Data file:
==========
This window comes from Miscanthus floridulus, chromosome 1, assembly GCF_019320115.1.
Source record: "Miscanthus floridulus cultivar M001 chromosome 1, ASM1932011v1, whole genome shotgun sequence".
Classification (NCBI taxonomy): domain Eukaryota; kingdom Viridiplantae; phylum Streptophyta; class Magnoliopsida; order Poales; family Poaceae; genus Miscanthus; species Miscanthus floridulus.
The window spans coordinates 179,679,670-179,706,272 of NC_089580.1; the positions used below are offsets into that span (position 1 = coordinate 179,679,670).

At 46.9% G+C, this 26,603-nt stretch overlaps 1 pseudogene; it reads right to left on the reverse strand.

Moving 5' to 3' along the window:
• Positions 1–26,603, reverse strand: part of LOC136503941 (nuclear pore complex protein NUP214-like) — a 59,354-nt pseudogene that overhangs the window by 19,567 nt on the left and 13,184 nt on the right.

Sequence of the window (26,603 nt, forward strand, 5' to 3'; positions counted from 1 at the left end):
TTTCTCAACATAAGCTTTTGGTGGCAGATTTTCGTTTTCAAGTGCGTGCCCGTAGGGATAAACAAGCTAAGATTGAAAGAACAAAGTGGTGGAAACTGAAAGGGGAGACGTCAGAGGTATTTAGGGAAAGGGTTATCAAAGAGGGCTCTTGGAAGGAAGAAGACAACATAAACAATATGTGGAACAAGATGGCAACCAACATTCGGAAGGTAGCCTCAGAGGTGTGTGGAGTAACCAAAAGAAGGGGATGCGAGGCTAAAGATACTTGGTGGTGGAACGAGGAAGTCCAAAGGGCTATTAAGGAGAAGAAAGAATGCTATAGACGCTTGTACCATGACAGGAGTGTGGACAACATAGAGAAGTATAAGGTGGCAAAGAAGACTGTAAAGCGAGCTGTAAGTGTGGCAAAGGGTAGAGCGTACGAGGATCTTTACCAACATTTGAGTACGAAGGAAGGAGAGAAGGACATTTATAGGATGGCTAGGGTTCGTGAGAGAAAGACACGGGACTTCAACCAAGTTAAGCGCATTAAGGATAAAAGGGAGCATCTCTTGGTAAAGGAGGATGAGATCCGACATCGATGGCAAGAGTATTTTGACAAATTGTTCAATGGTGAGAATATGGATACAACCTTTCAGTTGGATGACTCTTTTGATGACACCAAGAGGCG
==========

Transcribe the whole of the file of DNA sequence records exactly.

This window comes from Miscanthus floridulus, chromosome 1, assembly GCF_019320115.1.
Source record: "Miscanthus floridulus cultivar M001 chromosome 1, ASM1932011v1, whole genome shotgun sequence".
Classification (NCBI taxonomy): domain Eukaryota; kingdom Viridiplantae; phylum Streptophyta; class Magnoliopsida; order Poales; family Poaceae; genus Miscanthus; species Miscanthus floridulus.
The window spans coordinates 179,679,670-179,706,272 of NC_089580.1; the positions used below are offsets into that span (position 1 = coordinate 179,679,670).

At 46.9% G+C, this 26,603-nt stretch overlaps 1 pseudogene; it reads right to left on the reverse strand.

Moving 5' to 3' along the window:
• Positions 1–26,603, reverse strand: part of LOC136503941 (nuclear pore complex protein NUP214-like) — a 59,354-nt pseudogene that overhangs the window by 19,567 nt on the left and 13,184 nt on the right.

Sequence of the window (26,603 nt, forward strand, 5' to 3'; positions counted from 1 at the left end):
TTTCTCAACATAAGCTTTTGGTGGCAGATTTTCGTTTTCAAGTGCGTGCCCGTAGGGATAAACAAGCTAAGATTGAAAGAACAAAGTGGTGGAAACTGAAAGGGGAGACGTCAGAGGTATTTAGGGAAAGGGTTATCAAAGAGGGCTCTTGGAAGGAAGAAGACAACATAAACAATATGTGGAACAAGATGGCAACCAACATTCGGAAGGTAGCCTCAGAGGTGTGTGGAGTAACCAAAAGAAGGGGATGCGAGGCTAAAGATACTTGGTGGTGGAACGAGGAAGTCCAAAGGGCTATTAAGGAGAAGAAAGAATGCTATAGACGCTTGTACCATGACAGGAGTGTGGACAACATAGAGAAGTATAAGGTGGCAAAGAAGACTGTAAAGCGAGCTGTAAGTGTGGCAAAGGGTAGAGCGTACGAGGATCTTTACCAACATTTGAGTACGAAGGAAGGAGAGAAGGACATTTATAGGATGGCTAGGGTTCGTGAGAGAAAGACACGGGACTTCAACCAAGTTAAGCGCATTAAGGATAAAAGGGAGCATCTCTTGGTAAAGGAGGATGAGATCCGACATCGATGGCAAGAGTATTTTGACAAATTGTTCAATGGTGAGAATATGGATACAACCTTTCAGTTGGATGACTCTTTTGATGACACCAAGAGGCG